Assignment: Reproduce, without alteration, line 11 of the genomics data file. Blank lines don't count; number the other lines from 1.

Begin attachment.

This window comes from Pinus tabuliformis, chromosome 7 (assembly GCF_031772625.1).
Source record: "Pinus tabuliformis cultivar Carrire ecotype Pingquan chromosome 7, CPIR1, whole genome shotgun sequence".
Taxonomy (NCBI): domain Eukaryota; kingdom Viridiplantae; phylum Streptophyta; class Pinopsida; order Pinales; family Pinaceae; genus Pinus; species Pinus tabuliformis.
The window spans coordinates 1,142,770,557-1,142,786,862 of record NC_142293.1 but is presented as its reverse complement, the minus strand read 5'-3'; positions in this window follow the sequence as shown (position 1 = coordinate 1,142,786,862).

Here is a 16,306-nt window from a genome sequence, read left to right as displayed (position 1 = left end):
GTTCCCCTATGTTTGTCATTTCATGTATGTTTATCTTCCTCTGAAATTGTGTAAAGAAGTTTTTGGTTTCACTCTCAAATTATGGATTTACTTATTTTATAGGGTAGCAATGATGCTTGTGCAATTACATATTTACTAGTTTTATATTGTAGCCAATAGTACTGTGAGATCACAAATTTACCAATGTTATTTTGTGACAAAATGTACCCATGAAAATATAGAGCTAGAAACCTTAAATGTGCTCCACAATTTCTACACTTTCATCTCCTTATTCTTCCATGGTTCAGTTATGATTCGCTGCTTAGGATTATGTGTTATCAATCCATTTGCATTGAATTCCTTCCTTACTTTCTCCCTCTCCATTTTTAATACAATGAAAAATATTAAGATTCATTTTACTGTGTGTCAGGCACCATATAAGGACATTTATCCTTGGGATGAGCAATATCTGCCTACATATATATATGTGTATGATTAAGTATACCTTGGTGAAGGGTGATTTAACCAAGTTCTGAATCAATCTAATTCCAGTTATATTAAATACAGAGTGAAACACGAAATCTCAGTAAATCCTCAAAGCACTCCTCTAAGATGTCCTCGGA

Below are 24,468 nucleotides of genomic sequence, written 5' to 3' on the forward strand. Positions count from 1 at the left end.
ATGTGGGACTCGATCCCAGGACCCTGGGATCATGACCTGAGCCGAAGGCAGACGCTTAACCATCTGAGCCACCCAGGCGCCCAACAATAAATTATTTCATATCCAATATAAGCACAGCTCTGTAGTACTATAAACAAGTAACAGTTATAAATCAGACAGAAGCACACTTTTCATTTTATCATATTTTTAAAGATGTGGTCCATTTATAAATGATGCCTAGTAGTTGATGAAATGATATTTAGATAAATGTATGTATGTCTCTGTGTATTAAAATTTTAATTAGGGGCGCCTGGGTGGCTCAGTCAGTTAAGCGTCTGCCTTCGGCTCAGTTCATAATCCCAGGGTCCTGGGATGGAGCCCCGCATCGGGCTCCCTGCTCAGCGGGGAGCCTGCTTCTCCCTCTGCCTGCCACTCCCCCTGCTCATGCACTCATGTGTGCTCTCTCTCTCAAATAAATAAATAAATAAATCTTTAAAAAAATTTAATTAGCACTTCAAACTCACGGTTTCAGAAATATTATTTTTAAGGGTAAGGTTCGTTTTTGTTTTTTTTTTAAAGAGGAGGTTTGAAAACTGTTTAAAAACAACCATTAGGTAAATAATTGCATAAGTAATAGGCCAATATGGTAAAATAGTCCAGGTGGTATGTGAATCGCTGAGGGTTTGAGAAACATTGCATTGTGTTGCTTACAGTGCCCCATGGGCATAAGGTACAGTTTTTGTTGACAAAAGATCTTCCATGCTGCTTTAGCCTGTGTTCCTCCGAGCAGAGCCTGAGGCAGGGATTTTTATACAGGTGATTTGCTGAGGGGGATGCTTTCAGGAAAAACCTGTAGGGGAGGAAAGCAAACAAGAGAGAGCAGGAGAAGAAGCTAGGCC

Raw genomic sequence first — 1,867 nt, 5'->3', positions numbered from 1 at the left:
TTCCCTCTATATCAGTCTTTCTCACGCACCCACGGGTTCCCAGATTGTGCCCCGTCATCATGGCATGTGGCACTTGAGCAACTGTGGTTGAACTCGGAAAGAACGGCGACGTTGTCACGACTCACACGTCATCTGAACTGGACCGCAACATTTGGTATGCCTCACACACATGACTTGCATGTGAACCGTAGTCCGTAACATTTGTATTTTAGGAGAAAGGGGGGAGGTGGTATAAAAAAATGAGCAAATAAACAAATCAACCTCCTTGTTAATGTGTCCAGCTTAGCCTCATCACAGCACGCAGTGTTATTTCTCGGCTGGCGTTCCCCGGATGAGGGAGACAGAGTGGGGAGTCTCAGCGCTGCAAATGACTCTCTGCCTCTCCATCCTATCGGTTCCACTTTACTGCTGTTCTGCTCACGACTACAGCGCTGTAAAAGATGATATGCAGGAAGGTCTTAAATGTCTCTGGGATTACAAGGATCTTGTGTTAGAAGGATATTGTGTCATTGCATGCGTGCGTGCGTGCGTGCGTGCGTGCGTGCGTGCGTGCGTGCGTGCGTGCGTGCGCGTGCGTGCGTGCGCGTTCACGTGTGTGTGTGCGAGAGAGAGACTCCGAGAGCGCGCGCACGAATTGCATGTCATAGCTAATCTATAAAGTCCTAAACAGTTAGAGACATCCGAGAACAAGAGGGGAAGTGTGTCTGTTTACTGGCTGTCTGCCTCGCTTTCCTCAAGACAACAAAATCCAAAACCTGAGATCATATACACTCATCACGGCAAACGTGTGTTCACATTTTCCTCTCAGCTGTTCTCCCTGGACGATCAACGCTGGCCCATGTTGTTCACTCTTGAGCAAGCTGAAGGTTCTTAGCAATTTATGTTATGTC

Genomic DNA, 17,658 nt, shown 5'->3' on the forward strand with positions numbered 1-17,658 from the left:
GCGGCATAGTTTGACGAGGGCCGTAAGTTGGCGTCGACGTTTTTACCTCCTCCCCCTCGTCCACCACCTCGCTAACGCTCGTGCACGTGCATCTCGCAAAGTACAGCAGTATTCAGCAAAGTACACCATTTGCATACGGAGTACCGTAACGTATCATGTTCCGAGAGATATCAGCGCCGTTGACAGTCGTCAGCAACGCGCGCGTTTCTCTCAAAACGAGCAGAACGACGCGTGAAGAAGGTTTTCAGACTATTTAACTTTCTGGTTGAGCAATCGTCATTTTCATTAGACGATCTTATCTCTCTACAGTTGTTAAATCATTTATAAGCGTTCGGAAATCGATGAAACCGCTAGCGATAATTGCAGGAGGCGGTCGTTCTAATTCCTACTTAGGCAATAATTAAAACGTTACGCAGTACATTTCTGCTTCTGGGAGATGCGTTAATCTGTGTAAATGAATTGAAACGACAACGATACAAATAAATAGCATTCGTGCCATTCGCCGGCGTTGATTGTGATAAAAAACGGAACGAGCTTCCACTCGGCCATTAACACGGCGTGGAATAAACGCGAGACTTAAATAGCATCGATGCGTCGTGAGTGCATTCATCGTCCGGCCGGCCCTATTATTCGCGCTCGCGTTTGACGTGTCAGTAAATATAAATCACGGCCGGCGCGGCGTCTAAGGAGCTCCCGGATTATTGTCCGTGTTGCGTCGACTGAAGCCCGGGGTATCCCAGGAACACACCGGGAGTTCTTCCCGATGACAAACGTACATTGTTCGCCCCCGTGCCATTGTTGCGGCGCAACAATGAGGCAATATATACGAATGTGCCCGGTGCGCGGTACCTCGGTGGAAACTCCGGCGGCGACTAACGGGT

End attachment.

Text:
Genomic DNA, 17,658 nt, shown 5'->3' on the forward strand with positions numbered 1-17,658 from the left: